Stories from the Stringam Family Ranches of Southern Alberta

From the 50s and 60s to today . . .



Monday, January 14, 2013

Laundry. Cheap Entertainment



And each of the eight brothers had a sister . . .
My Mom had eight brothers.
And each of them had a sister.
My Mom.
Most of the time, this was a good thing.
They played together.
Worked together.
And when someone put a banana peel down Mom's back at school, they 'protected' her.
It was a good balance.
Being the only other female on the farm meant work, however.
Besides helping with things outdoors, she had indoor chores.
Cooking, cleaning, dishes.
Laundry.
Those 'invisible' things that go unnoticed until they don't get done.
Of all of them, the most entertaining was always the laundry.
You never knew what you would find . . .
There was one very firm rule in the Berg household.
You cleaned your plate at mealtime.
Much of the food was produced on the farm and Grandpa Berg took a very dim view of any of it being wasted.
Each of the sons, and the daughter, had to show an empty plate before they were allowed to leave.
If they had been served something they didn't like, they had to eat it anyways.
Or get creative.
Uncle Leif, the youngest of the brothers, got creative.
He knew that those vegetables and potatoes he had been staring at had to go somewhere.
He just didn't want them inside of him.
What to do?
Hmmm.
No dog or pet was allowed inside the house, so one couldn't slip food to them under the table.
His parents would notice any significant quantity of food simply thrown on the floor.
His options were definitely limited.
But he would think of something . . .
When Mom and Grandma Berg were doing the laundry, it was Mom's responsibility to turn out the pockets on the boy's trousers.
Inevitably, it was an entertaining enterprise.
Especially when they got to Uncle Leif's.
Because that was when they discovered what had been done with those unwanted and totally unnecessary vegetables and potatoes.
While he had been sitting there, contemplating, he had come up with the most ingenious and inventive method of making them disappear.
He was wearing trousers.
And they had . . . pockets.
What followed was inevitable.
Back in the laundry, Mom turned out each pocket to discover little, dried up memories of yesterday's dinner.
Clever.
And, as I said, entertaining.
And that's just the laundry.
Imagine what he could do with such things as . . . bedrooms. Chores.
Livestock.
But that is another story.

16 comments:

  1. Replies
    1. Hmmmm. Pant cuffs. Yet another undiscovered country.

      Delete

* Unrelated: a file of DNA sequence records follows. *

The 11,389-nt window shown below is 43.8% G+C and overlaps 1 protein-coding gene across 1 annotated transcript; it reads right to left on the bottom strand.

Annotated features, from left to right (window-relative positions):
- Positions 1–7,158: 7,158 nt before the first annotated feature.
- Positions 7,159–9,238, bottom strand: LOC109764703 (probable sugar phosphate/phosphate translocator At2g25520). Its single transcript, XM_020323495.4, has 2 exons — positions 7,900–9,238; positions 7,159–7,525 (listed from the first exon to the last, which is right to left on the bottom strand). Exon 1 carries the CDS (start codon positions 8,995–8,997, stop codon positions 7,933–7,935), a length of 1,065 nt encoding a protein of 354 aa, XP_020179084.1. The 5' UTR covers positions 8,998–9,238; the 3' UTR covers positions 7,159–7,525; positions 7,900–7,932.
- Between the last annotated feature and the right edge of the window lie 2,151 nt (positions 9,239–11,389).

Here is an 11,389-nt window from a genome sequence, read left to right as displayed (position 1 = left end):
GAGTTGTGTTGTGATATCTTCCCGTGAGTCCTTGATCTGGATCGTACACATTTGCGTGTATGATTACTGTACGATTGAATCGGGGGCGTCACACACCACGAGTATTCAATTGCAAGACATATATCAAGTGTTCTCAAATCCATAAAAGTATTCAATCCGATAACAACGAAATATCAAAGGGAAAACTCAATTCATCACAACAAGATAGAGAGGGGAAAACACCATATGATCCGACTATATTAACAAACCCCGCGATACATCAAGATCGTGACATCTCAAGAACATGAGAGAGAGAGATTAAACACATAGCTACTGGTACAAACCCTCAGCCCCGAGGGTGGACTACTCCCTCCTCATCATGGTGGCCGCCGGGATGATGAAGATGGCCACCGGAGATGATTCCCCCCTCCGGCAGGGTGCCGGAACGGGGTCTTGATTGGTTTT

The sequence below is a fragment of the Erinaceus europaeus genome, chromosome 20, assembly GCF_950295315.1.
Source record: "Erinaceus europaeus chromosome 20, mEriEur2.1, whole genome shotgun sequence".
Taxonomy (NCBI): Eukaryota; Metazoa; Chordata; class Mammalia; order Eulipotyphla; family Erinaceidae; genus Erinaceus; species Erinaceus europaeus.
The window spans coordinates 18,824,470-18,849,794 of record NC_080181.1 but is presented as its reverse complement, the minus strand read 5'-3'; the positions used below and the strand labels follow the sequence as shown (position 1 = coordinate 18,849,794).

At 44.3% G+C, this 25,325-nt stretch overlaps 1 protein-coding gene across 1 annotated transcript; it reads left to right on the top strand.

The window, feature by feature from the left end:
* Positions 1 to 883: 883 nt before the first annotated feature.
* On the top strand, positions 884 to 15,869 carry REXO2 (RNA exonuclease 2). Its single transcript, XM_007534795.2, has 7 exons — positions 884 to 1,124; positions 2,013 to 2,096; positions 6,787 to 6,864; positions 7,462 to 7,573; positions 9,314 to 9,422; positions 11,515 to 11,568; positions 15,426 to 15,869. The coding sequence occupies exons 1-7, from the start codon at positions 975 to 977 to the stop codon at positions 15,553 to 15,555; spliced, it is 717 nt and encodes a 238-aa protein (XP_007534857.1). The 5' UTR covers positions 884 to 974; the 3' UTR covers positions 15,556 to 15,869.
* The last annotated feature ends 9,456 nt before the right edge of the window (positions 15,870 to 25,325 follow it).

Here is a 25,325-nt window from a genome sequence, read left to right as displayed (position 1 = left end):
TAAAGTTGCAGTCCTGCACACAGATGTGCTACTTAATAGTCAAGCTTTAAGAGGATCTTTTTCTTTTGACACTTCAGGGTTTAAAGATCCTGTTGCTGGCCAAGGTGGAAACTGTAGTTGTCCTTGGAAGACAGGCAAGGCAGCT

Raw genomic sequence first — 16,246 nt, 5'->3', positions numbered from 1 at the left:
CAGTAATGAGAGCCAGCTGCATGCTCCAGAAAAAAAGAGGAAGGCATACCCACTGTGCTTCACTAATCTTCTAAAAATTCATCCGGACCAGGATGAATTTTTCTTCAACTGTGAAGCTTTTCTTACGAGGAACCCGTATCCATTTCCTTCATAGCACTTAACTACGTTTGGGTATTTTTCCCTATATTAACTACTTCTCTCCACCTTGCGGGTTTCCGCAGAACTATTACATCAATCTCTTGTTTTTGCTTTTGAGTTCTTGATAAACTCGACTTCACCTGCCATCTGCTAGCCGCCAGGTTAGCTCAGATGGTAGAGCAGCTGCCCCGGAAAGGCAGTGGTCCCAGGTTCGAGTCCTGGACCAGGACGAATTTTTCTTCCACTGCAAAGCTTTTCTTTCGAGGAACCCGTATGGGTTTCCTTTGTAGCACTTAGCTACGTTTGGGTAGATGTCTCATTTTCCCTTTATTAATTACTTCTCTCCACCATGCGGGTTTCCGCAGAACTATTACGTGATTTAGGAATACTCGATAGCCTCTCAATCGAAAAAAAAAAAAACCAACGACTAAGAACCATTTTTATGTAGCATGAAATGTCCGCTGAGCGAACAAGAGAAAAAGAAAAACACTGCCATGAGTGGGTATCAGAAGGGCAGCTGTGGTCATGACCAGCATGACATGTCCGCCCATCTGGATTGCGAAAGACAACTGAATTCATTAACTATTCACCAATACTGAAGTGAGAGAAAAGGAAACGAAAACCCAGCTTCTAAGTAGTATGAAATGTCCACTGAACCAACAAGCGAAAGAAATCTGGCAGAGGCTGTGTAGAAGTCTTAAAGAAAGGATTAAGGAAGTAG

2. Isn't it interesting how kids learn crafty things at such an early age? Mom commented that Leif had to be a magician because he sat right beside Grandpa. I tried that same trick myself but Dad caught me.

    ReplyDelete
    Replies
    1. Either he was sneakier or our Dad was more observant. Hmmm . . .

      Delete
  3. :-) While I've yet to meet a food I didn't like, I applaud ol' Leif's efforts. :-)

    Pearl

    ReplyDelete
    Replies
    1. I, too have been known to eat, not only mine, but everyone else's at the table. Sigh.

      Delete
  4. Uncle Leif chuckled at this memory, Diane. Thanks. But one of his worst situations was trying to chew bull meat from an older critter, having seen more "productive" days! So... once again into his pocket it went:-). Leif suspects there were other pockets from the family holding those "treasured" pieces after that meal !

    ReplyDelete
  5. Oh-oh ... did he get in trouble after the dried-up remainders were discovered?!

    ReplyDelete
    Replies
    1. I think Gramma thought it was funny . . . That's what I'm going with.

      Delete
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    ReplyDelete
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    1. Thanks for the visit! There are many, many wonderful blogs out there!

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  7. Only one sister for all those brothers?
    Your mum should have kept going and had seven more girls....
    Yes, of course I'm kidding!
    I never liked that clean your plate rule.
    Especially if we had mutton for dinner. I'd chew and chew and chew, but just couldn't get it down. nowadays, mutton isn't sold much, it's been replaced by lamb or baby lamb. I still don't like it, but now I'm grown up so I don't even buy it.

    ReplyDelete
    Replies
    1. I'm with you. I'm definitely not a mutton or lamb aficionado! But put gravy on it and down it goes!

      Delete
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